# Expansion of space - how do we end up with an unobservable region?

I've just been answering a question on this issue,in physics SE,and realised that my answer conceals a point I don't myself understand.

I understand that

• The expansion of metric isn't affected by the SR speed of light/signal propagation, and that this resulted in objects placed at separations (as measured within spacetime) where they can't be detected or signals received from them in the 13.7 bn years since the Big Bang.
• The rough scale of expansion discussed is ~ 10^26 linearly (roughly 1nm -> 10 ly) and most of that took place in a tiny period of time, at about 10^-32 or so seconds, continuing much slower since then, and speeding up again in the last while.
• The expansion is theorised to be triggered by energies/effects of a phase change or decomposition of a unified field, meaning it didn't happen at all until it did. One implication seems to be that any expansion increased distance between objects in space which might have arisen before expansion, as modelled by current theories, would have been a result of some physical movement affecting the distribution of energy/transient particles/whatever existed, within spacetime, and was not due to any earlier episode of metric expansion.

So far so good.

What I don't get is this:

Suppose we model the dominant modes of expansion of the universe and separation of objects within it, like this:

• physical changes to distribution within spacetime (objects move apart within space) for first 10^-32 sec
• metric expansion instantaneously of the order 10^26, at 10^-32 sec or so.
• broadly, expansion in space since then - I know its a mix of that and continuing but slower metric expansion, but not sure if that's affecting the line of logic.

Starting at a point at time zero, we find that two objects would be at most ~ 2 x 10^-32 light seconds apart at the start of expansion, or 2 x (3x10^8) x (10^-32) m apart = 6 x 10^-24 m. Therefore after expansion two objects could be at most (6 x 10^-24) x (10^26) apart = 600m apart. That's still a pretty trivial distance for light or signals to propagate, though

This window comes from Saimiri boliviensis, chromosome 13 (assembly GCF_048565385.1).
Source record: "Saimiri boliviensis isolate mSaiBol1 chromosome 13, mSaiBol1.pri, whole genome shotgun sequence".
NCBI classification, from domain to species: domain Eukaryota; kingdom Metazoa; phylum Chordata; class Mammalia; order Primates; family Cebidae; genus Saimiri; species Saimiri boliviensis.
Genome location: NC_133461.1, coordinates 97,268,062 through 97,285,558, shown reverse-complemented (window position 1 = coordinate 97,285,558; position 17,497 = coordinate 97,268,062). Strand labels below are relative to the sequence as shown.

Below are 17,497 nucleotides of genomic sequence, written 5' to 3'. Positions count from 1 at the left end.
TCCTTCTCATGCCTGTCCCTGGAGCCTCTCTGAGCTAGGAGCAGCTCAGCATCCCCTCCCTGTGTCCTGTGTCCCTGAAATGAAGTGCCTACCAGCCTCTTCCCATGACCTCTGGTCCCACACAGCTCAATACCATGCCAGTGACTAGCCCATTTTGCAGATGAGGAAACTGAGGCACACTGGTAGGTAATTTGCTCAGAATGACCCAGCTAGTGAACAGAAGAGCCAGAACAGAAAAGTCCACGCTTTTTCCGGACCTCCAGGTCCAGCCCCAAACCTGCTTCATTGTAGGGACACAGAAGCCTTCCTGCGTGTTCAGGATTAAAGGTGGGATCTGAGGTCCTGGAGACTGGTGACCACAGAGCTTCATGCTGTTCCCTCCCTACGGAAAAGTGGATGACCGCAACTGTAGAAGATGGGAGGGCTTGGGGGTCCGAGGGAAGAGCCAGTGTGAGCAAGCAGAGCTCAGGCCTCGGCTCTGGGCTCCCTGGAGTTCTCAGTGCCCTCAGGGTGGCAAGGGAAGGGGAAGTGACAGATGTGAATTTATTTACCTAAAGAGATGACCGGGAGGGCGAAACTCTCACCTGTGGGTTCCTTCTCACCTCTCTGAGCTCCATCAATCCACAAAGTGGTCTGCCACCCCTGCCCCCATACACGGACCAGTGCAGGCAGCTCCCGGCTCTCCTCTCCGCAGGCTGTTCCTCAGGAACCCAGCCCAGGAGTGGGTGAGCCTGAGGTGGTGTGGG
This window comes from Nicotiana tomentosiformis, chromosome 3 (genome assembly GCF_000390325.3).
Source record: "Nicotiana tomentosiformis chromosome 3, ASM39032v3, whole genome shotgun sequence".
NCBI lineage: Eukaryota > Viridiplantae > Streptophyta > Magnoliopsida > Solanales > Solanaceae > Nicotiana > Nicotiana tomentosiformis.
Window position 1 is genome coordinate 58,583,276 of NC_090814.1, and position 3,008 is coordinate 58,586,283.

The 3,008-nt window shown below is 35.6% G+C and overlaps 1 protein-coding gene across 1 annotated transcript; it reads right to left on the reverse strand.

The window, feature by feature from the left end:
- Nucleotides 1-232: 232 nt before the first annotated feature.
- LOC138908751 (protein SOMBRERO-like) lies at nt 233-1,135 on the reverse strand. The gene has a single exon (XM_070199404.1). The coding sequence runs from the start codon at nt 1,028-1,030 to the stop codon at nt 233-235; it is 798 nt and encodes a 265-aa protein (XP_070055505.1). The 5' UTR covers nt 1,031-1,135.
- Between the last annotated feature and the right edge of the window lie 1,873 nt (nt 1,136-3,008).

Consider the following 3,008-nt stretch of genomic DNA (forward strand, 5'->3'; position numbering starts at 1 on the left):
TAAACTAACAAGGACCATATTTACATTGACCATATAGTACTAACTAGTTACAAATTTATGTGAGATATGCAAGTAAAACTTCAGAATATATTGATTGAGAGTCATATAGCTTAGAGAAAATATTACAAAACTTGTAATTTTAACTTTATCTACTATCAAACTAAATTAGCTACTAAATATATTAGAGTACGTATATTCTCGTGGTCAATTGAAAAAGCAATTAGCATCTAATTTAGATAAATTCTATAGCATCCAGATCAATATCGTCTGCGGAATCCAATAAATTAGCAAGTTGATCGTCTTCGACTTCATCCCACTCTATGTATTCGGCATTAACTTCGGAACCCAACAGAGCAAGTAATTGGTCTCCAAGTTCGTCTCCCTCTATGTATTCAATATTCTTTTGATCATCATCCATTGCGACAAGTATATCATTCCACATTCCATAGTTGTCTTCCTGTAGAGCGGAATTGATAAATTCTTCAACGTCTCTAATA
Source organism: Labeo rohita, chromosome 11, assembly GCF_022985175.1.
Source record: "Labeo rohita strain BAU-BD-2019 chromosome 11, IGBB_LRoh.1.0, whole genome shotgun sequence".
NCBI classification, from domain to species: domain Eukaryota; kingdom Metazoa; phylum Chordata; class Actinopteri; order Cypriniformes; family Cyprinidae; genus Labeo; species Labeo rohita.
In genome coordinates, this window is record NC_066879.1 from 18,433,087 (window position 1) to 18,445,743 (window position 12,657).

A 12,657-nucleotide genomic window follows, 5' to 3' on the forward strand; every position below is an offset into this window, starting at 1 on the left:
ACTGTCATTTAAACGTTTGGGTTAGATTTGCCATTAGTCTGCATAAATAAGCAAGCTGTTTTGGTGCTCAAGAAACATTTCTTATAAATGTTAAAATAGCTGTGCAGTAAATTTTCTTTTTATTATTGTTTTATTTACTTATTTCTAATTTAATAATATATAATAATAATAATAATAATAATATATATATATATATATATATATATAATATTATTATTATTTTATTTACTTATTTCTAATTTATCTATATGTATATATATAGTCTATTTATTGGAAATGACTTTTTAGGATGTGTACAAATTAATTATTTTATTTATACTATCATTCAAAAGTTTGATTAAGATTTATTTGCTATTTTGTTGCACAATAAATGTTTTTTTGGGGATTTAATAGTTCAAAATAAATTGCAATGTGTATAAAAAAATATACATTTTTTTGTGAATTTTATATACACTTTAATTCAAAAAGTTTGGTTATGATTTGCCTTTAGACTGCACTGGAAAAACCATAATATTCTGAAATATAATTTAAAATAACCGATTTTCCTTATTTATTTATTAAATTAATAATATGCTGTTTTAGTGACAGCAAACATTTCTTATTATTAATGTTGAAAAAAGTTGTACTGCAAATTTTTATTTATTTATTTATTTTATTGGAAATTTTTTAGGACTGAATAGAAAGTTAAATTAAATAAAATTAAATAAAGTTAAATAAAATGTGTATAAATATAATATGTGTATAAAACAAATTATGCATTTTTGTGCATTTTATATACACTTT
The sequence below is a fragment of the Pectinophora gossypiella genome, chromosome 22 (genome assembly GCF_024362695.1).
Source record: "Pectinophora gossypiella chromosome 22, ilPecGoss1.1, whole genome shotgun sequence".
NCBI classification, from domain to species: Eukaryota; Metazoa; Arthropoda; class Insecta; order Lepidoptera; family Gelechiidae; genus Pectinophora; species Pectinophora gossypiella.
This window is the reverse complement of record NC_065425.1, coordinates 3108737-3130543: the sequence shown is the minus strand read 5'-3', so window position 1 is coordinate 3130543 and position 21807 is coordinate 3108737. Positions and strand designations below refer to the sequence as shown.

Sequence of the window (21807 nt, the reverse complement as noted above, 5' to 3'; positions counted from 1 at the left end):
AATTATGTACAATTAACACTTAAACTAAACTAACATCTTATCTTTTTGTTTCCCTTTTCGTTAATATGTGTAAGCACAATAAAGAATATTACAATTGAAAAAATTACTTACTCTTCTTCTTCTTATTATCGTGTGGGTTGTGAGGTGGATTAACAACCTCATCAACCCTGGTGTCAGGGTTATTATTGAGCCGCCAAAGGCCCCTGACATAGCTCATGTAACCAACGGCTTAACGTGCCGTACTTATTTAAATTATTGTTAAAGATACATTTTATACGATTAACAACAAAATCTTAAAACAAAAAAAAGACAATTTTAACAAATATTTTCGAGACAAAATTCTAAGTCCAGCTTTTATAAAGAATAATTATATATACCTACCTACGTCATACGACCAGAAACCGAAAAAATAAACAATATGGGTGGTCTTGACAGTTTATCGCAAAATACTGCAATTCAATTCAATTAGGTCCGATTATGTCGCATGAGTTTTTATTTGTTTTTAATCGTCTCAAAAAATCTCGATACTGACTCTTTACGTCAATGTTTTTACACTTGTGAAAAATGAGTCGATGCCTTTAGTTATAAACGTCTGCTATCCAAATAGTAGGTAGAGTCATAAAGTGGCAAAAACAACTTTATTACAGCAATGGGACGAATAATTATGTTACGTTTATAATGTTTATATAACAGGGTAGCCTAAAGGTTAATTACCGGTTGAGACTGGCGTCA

(I agree, if objects had initially been 1km or 1 ly apart immediately prior to the expansion epoch, they would now be billions of light years apart after expansion, and unobservable. But by definition, before expansion they just didn't have time to become that far apart, they could at most become a tiny distance apart, because only ~ 10^-32 sec had elapsed)

So after initial expansion it seems that the universe could have been at most 600m diameter. Similar logic applies to the much slower expansion since then.

But a non observable universe effect seems to imply that after initial expansion, the universe was light years across, and objects in it were able to be far enough apart to be unobservable now, meaning > 13.7 ly apart. But that would imply a much larger expansion than 10^26, or a much larger size before expansion than there was time to achieve pre-expansion (which would have been predominantly SR limited and within spacetime, hence order of 10^-24m as above).

What is the resolution of this paradox / point I'm missing?

• I think it might be even related to a doubt I have and that Physics SE didn't solve even when my Q was differently formulated by anitger user. Besides this, if I understand your question, and assuming your reasoning is correct, we would still be limited by recombination. I mean what shall we see rather than the cosmic background? – Alchimista Apr 8 at 12:37
• Recombination is a limit to visibility, not to theoretical observability. We can ignore it for this, its a practical limit but doesn't have anything to do with the question asked, which is what I don't understand. – Stilez Apr 8 at 19:48
• I think is your posing expansion within two regimes that causes your doubt. It is not clear why do you discriminate between expansion in space and expansion of metric. The latter should be involved from time zero on. I see that his is related to my doubt. I ll try to find the link. The issues might be different but I think they are related. It seems to me that common sentences as "big bang happened everywhere" contain many caveats – Alchimista Apr 8 at 20:05
• Wording is totally different, perhaps the way of thinking too, but I feel the two are related physics.stackexchange.com/questions/456796/… plus another question mathematically formulated by another user. I might find even that one if necessary. But as far as I know it remained unanswered. – Alchimista Apr 8 at 20:32
• There's a lot of stuff in this question that's theorised, Stilez. We have good evidence that the universe is expanding. I think we also have good evidence that the expansion is increasing. But I also think we don't have good evidence about the universe aged 10ˉ³² seconds. Things get rather hypothetical, so it's difficult to answer a question like this. Especially since we don't know how much of the universe is observable. – John Duffield Apr 8 at 21:31